CEO Confidence Survey: Arkansas Execs Navigate Inflation and Labor Challenges With Cautious Optimism

In the face of ongoing challenges, Arkansas’ CEOs have voiced a cautiously optimistic economic outlook.

A July poll of 541 of the state’s chief executives revealed a mix of confidence and apprehension as they assessed the current business climate and looked ahead to future conditions.

The most pressing concerns among Arkansas’ business leaders continue to revolve around the labor challenges and rising costs. An overwhelming majority of survey respondents, 76%, cited those issues as their primary worries. Other concerns include government leadership, crime, artificial intelligence and the war in Ukraine. Arkansas Business

Arkansas Bank Deposit Growth Slows to 1.5%

Arkansas bank deposits inched up just 1.5% in the 12 months that ended June 30, according to an annual report released Sept. 22 by the Federal Deposit Insurance Corp.

The FDIC’s new summary of deposits shows that total deposits in 1,287 Arkansas branches of 112 different bank charters barely topped $97 billion, up from $95.6 billion at the midpoint of 2022. That’s the slowest deposit growth in Arkansas since 2014, but the total is still almost 40% higher than the last summary of deposits before COVID stimulus money distributed by the federal government supercharged deposits nationwide in 2020. Arkansas Business

Arkansas Leaders See Utah’s High-Tech Success as Model for Economic Transformation

During speaking engagements and interviews in his first few months in office, Arkansas Commerce Secretary Hugh McDonald repeatedly mentioned one state he felt Arkansas should turn to as a model for economic development: Utah.

Specifically, what McDonald was referring to is how Utah, which has a population about equal to Arkansas’, has been able to become one of the top states in the country for entrepreneurs and for high-tech industries, ranging from internet startups and biotech firms to pharmaceuticals, defense contractors and fintech companies.

And in other areas, according to national survey after national survey, Utah ranks at or near the top. In its latest “Best States” rankings, U.S. News & World Report listed Utah as first for its economy and fiscal stability, fifth for education and fourth for infrastructure. Overall, U.S. News ranked Utah as first in the nation in its 2023 “Best States” survey. (Arkansas ranked 45th in the survey.) Arkansas Business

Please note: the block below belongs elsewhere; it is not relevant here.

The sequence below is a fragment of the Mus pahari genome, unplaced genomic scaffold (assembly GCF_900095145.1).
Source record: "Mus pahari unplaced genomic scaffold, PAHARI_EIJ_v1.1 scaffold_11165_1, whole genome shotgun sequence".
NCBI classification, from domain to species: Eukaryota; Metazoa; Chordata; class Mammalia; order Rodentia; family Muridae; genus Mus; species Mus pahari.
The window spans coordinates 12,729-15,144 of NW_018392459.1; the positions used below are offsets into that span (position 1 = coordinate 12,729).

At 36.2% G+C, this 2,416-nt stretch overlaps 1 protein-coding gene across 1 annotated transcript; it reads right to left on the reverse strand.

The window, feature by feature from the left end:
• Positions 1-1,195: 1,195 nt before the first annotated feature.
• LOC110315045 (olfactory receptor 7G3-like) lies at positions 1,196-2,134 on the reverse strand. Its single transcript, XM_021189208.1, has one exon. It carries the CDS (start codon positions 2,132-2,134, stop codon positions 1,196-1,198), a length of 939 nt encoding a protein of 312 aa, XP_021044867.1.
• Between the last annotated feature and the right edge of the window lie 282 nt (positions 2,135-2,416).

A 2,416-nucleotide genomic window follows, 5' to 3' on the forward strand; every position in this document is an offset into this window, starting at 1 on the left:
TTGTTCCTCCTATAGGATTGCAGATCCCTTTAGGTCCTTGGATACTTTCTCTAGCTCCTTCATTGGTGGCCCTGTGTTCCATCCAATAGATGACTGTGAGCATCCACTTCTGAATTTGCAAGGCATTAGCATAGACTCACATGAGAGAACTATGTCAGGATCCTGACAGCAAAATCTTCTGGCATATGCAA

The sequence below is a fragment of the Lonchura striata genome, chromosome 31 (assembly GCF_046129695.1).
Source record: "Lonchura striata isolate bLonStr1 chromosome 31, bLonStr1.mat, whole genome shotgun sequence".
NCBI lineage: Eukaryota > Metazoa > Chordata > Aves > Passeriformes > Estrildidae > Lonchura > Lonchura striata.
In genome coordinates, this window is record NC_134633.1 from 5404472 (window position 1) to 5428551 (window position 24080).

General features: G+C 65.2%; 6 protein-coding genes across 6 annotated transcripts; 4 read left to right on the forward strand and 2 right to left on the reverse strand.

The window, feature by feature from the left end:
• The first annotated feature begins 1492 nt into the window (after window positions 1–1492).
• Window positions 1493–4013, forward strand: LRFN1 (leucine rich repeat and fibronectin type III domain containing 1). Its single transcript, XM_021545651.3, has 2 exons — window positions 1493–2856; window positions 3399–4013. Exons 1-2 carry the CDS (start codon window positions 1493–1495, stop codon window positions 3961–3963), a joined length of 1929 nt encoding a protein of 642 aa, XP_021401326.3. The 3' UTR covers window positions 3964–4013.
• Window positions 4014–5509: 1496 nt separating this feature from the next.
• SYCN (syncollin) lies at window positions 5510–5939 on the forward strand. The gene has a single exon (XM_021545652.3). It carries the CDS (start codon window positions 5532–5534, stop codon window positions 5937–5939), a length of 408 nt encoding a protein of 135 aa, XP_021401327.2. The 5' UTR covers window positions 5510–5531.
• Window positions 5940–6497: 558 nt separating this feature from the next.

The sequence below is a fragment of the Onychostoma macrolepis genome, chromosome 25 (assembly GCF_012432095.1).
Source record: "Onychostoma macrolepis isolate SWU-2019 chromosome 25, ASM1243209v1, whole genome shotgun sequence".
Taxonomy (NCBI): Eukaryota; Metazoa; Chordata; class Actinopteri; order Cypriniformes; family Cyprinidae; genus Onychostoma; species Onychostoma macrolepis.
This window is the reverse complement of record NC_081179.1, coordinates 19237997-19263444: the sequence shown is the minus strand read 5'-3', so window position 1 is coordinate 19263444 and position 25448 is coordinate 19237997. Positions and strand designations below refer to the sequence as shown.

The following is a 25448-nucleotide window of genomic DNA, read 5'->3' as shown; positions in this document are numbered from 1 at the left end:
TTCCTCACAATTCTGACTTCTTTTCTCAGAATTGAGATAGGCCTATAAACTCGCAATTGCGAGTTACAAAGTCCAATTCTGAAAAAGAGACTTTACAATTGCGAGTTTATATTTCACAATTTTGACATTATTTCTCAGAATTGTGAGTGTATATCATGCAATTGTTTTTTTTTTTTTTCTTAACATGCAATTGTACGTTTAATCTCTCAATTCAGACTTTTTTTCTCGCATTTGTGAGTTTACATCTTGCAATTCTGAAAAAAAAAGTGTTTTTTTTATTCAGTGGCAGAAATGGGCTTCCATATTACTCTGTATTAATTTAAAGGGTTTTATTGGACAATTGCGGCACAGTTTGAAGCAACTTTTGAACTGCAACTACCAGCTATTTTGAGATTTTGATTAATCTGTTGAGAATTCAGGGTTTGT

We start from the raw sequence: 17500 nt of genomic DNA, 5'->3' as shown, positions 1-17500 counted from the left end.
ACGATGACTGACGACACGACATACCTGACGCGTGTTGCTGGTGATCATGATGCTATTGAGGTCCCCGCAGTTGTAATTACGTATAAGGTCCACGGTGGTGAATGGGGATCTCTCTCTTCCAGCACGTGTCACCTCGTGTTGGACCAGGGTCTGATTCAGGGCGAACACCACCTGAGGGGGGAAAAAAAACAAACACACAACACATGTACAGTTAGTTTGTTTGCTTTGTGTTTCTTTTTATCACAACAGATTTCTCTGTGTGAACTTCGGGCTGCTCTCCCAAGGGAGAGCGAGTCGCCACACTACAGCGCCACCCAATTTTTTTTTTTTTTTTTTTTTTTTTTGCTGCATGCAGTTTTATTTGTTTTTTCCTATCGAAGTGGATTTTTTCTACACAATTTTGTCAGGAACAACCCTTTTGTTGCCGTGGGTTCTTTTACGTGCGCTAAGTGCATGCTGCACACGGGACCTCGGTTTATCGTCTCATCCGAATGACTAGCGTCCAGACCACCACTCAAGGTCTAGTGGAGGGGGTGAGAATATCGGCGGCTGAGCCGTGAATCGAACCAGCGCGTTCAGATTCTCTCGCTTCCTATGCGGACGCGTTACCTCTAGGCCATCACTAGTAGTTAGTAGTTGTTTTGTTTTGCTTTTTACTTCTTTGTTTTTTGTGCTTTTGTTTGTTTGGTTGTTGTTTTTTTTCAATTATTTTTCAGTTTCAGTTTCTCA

Commercial real estate loop threatens American Banks

Bank OZK had two branches in rural Arkansas when chief executive officer George Gleason bought it in 1979. The Little Rock lender today has billions of dollars in commercial real-estate loans, including for properties in Miami and Manhattan, where it is helping fund the construction of a 1,000-foot-tall office and luxury residential tower on Fifth Avenue.

Regional banks across the country followed a similar playbook, gorging on commercial real-estate loans and related investments in big cities over the past decade.

With the commercial real-estate market now in meltdown, those trillions of dollars in loans and investments are a looming threat for the banking industry—and potentially the broader economy. Banks’ exposure is even bigger than commonly reported. The banks are in danger of setting off a doom-loop scenario where losses on the loans trigger banks to cut lending, which leads to further drops in property prices and yet more losses. The Wall Street Journal

The department also plans to make $3.5 billion available for domestic battery manufacturing. Companies and the U.S. government have been shelling out billions of dollars to establish a North American supply chain for rechargeable battery materials as it races to catch up with China, which dominates the battery supply chain. The Wall Street Journal

Creating a Coaching Culture

Some Carroll County poultry farmers are wondering what is next for them after Tyson Foods Inc. of Springdale announced it would not renew integrator contracts with them.

The publicly traded meat processor told farmers last month that it would end ties with those with two years or less on their existing contract. In Carroll County, that was 39 farmers. In southern Missouri, it was 20.

All the farmers raised broilers, the chickens raised for consumption, for Tyson Foods, which for a long time was the only integrator that did business with farmers in Carroll County. The affected farmers will still be paid through the end of their contracts, either in a lump sum or in installments. Arkansas Business